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The Night-Born (English Edition) Format Kindle
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If you like Jack London, you will love this!
"The Benefit of the Doubt," "Winged Blackmail," "Bunches of Knuckles," and "To Kill a Man" are all crime stories, a genre at which London did not excel, therefore they're far from his best work. In many cases there's a lightheartedness to the violence--slapstick fist fights and so forth--that undermines any attempt at suspense or gravity. "The Benefit of the Doubt" is a courtroom story that satirizes the judicial system, but it's too absurd to be either relevant or funny. Two stories, "To Kill a Man" and "Under the Deck Awnings," feature femme fatales in prominent roles, but unlike many thrillers in which such ladies appear as empowered women, these female characters just come across as evil harpies. The whole purpose of the stories in which they star seems merely to express an open hatred toward women. Thankfully, that's a stance uncharacteristic of London, who usually shows a lot of respect for his women protagonists.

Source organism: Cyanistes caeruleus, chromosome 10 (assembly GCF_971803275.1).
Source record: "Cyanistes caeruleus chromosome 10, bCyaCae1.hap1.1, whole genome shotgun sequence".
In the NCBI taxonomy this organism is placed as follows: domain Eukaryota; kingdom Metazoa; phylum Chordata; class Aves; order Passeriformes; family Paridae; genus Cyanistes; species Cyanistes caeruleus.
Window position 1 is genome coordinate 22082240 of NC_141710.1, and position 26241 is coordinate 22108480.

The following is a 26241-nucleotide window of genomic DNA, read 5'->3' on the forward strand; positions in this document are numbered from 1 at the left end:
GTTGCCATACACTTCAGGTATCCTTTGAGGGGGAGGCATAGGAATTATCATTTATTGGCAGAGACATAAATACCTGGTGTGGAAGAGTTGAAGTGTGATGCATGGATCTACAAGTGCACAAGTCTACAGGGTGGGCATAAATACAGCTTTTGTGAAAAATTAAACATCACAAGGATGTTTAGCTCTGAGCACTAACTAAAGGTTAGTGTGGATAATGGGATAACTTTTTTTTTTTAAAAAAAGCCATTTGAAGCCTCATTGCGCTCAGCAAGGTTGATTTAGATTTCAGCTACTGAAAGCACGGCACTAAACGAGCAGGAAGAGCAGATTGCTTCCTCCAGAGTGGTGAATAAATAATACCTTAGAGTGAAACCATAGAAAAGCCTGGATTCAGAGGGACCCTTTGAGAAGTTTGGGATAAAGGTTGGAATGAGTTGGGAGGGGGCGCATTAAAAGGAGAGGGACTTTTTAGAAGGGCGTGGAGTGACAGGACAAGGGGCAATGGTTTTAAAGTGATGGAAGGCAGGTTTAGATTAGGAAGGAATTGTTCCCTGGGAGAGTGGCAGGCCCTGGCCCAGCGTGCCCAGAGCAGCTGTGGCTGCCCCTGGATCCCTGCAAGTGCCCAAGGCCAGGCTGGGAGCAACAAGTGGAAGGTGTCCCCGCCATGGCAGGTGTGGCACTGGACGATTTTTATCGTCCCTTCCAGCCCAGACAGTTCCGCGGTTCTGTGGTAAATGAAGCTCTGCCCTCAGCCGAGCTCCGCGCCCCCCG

Now for the bright side. The best story in the book, simply entitled "War," is also the shortest. A cavalry scout in an unnamed war rides through the countryside, ever vigilant, for death my strike anywhere, at anytime. Written with a stoic detachment that denies any honor or glory to battle, it pithily encapsulates the tension, the danger, and the universal senselessness of war. The longest story in the book, "The Mexican," is another masterpiece. A mysterious youth joins a band of Mexican revolutionaries in Los Angeles, displaying an ardor for the cause so intense he frightens even his fellow believers. In order to aid his comrades south of the border with guns and ammunition, he must come up with five thousand dollars, and he's willing to fight for it. Another well-crafted story is "The Madness of John Harned," in which an American watches a bullfight in Quito, Ecuador with some local acquaintances. As the spectacle progresses, Harned, as London's surrogate, condemns the bullfight as cowardly, and contrasts it with the honorable, manly sport of boxing. Lastly, "When the World Was Young" is a fun sci-fi piece in which London indulges his obsession with human evolution and primitive man. Little more can be said about that one without spoiling its surprises.
So to recap, the good/bad factor overall is half and half. Unless you're a London fanatic, you'd probably be best served by reading the five good stories and leaving the others alone.